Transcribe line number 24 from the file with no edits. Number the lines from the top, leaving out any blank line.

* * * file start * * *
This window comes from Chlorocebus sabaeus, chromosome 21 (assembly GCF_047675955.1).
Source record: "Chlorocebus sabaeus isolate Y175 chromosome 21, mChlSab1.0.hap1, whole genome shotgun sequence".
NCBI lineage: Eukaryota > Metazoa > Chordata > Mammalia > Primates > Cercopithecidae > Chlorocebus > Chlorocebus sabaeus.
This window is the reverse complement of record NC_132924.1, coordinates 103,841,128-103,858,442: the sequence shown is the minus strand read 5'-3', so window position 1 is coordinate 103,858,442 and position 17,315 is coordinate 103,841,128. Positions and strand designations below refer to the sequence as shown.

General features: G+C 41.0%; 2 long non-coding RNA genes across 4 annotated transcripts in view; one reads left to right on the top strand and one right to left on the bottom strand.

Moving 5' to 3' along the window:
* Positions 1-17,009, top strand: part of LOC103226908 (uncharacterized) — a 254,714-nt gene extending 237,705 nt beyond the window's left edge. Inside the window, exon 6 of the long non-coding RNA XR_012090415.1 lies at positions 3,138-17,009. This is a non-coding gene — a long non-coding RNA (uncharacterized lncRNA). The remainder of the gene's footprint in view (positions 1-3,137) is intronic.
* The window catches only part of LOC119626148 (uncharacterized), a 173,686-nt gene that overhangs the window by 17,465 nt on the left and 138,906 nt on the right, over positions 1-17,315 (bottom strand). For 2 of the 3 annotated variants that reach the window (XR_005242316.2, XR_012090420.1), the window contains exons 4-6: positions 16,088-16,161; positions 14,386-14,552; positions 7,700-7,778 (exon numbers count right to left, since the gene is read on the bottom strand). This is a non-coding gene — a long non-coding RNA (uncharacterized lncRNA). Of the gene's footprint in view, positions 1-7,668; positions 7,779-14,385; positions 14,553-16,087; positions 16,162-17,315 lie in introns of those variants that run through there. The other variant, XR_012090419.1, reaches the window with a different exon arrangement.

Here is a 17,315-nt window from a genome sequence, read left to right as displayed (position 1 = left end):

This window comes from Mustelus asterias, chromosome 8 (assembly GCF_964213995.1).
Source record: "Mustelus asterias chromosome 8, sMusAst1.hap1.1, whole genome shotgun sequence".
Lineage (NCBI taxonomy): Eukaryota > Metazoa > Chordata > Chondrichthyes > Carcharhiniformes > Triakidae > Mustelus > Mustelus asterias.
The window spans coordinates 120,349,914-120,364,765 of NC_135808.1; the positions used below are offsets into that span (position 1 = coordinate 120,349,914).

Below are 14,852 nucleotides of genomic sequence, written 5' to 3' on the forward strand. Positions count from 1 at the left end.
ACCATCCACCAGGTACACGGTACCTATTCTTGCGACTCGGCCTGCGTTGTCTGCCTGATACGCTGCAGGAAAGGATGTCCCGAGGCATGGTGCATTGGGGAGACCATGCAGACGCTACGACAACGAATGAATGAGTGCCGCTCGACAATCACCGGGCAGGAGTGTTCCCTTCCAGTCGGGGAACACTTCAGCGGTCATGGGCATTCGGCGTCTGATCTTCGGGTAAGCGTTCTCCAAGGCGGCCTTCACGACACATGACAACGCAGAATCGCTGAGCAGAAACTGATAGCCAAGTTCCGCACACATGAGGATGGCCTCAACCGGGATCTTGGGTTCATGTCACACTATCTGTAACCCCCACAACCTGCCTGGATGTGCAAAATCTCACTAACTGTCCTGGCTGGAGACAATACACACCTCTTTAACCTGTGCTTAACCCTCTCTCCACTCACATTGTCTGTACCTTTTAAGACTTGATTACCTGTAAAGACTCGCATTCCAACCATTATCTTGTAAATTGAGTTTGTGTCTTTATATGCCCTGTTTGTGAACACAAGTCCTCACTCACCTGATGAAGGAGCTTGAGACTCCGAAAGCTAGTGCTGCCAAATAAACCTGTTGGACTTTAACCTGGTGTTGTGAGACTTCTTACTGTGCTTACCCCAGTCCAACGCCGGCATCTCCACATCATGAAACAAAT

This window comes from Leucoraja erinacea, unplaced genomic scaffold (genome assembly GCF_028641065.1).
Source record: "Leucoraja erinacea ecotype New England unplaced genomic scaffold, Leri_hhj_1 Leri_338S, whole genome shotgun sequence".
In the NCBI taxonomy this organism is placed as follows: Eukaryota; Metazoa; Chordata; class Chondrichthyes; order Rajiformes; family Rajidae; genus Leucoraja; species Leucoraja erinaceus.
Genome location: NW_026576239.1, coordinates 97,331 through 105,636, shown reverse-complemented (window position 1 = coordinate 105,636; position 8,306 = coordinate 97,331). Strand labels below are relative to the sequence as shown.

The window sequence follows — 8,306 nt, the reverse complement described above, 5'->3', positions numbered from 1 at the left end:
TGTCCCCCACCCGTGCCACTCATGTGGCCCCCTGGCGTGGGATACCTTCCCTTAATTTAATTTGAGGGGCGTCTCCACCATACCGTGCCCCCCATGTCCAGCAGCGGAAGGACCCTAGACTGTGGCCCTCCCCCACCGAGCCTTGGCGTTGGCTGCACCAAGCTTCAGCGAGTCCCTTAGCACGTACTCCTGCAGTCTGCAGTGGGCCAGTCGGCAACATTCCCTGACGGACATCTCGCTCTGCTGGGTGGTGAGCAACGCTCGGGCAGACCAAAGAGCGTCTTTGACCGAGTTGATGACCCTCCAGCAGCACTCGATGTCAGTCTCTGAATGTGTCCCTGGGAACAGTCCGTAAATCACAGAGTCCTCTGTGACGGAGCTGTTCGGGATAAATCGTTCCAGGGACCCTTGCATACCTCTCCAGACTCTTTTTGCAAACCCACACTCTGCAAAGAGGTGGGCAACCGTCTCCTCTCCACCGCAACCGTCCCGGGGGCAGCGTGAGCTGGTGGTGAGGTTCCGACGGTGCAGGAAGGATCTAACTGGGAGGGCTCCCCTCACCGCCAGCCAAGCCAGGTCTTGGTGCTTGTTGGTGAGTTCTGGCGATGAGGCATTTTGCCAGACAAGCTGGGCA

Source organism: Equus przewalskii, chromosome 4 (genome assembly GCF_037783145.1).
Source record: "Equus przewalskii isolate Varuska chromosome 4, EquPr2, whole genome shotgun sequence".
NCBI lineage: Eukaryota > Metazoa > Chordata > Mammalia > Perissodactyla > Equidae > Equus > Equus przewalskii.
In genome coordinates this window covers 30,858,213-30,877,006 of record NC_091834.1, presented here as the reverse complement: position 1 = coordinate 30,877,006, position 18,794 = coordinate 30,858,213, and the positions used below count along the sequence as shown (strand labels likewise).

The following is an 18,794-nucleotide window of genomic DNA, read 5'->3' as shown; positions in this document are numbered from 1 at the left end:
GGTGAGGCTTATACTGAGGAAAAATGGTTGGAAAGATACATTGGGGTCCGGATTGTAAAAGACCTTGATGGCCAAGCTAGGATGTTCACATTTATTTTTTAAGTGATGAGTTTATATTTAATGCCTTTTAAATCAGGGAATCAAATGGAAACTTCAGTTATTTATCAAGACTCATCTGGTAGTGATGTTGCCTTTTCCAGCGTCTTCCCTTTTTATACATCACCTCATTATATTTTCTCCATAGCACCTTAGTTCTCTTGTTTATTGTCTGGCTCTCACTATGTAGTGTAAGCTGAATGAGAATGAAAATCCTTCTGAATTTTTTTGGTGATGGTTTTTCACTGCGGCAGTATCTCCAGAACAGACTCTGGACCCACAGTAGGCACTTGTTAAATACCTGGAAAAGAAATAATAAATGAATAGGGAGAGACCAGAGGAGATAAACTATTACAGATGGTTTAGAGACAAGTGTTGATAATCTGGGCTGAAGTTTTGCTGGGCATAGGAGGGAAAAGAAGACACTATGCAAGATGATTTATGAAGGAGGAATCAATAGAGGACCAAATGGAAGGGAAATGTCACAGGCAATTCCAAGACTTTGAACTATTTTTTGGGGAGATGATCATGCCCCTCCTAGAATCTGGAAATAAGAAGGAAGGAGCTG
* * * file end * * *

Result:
NCBI lineage: Eukaryota > Metazoa > Chordata > Mammalia > Perissodactyla > Equidae > Equus > Equus przewalskii.